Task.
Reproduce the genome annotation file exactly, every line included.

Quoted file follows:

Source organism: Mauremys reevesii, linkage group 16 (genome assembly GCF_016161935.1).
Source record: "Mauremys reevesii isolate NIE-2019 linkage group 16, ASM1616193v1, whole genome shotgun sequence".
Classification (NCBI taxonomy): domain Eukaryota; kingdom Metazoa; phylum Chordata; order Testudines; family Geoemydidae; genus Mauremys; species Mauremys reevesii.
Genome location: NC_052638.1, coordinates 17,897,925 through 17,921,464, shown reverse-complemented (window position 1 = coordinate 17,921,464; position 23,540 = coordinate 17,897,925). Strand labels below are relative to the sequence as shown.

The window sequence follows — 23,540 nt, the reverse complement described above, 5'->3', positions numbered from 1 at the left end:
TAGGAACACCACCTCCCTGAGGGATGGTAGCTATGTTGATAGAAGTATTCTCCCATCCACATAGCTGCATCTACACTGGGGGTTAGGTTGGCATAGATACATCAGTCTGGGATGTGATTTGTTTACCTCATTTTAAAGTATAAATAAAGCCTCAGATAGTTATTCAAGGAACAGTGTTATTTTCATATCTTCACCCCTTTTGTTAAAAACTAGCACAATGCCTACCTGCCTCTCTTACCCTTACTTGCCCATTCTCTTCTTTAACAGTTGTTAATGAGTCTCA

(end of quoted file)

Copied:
Source organism: Mauremys reevesii, linkage group 16 (genome assembly GCF_016161935.1).
Source record: "Mauremys reevesii isolate NIE-2019 linkage group 16, ASM1616193v1, whole genome shotgun sequence".
Classification (NCBI taxonomy): domain Eukaryota; kingdom Metazoa; phylum Chordata; order Testudines; family Geoemydidae; genus Mauremys; species Mauremys reevesii.
Genome location: NC_052638.1, coordinates 17,897,925 through 17,921,464, shown reverse-complemented (window position 1 = coordinate 17,921,464; position 23,540 = coordinate 17,897,925). Strand labels below are relative to the sequence as shown.

The window sequence follows — 23,540 nt, the reverse complement described above, 5'->3', positions numbered from 1 at the left end:
TAGGAACACCACCTCCCTGAGGGATGGTAGCTATGTTGATAGAAGTATTCTCCCATCCACATAGCTGCATCTACACTGGGGGTTAGGTTGGCATAGATACATCAGTCTGGGATGTGATTTGTTTACCTCATTTTAAAGTATAAATAAAGCCTCAGATAGTTATTCAAGGAACAGTGTTATTTTCATATCTTCACCCCTTTTGTTAAAAACTAGCACAATGCCTACCTGCCTCTCTTACCCTTACTTGCCCATTCTCTTCTTTAACAGTTGTTAATGAGTCTCA